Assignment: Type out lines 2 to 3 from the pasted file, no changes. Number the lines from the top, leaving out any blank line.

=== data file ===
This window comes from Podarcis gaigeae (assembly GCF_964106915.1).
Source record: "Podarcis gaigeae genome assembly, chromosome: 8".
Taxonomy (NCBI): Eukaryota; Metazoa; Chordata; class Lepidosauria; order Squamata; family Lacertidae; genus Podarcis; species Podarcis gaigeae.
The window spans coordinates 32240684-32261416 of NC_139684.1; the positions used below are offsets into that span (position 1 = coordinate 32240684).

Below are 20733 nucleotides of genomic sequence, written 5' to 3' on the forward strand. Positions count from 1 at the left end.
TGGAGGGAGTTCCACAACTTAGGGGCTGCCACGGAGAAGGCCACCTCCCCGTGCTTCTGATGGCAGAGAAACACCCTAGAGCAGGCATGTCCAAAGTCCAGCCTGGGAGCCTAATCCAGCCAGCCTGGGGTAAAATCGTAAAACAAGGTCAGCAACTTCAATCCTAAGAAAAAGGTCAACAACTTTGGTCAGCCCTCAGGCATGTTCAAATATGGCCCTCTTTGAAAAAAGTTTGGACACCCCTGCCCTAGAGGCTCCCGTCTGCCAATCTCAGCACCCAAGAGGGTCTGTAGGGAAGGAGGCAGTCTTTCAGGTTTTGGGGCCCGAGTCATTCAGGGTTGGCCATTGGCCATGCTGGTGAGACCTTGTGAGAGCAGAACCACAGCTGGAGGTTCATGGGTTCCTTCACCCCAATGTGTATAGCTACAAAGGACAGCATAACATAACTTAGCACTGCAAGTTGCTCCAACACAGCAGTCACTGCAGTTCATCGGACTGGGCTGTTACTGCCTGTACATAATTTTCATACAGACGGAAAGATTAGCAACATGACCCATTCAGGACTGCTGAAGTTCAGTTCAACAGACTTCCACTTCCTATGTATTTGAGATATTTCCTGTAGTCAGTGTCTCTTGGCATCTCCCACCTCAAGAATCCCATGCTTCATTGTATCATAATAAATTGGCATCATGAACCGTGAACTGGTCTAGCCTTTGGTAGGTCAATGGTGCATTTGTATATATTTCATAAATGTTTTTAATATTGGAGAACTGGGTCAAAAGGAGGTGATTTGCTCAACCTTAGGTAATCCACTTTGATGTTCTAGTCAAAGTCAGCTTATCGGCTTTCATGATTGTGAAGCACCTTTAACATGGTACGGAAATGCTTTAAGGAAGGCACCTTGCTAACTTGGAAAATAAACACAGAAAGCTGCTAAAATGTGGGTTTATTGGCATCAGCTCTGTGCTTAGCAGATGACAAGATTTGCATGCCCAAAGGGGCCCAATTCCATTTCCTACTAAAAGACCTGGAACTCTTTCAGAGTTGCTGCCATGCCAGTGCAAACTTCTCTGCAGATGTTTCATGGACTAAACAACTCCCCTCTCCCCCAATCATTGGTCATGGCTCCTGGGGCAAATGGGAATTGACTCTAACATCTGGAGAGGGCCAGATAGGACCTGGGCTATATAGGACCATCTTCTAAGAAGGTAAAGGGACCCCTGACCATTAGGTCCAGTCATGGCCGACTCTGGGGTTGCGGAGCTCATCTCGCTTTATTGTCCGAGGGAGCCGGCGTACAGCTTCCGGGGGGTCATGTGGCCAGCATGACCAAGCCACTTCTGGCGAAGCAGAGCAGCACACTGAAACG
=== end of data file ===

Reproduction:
Source record: "Podarcis gaigeae genome assembly, chromosome: 8".
Taxonomy (NCBI): Eukaryota; Metazoa; Chordata; class Lepidosauria; order Squamata; family Lacertidae; genus Podarcis; species Podarcis gaigeae.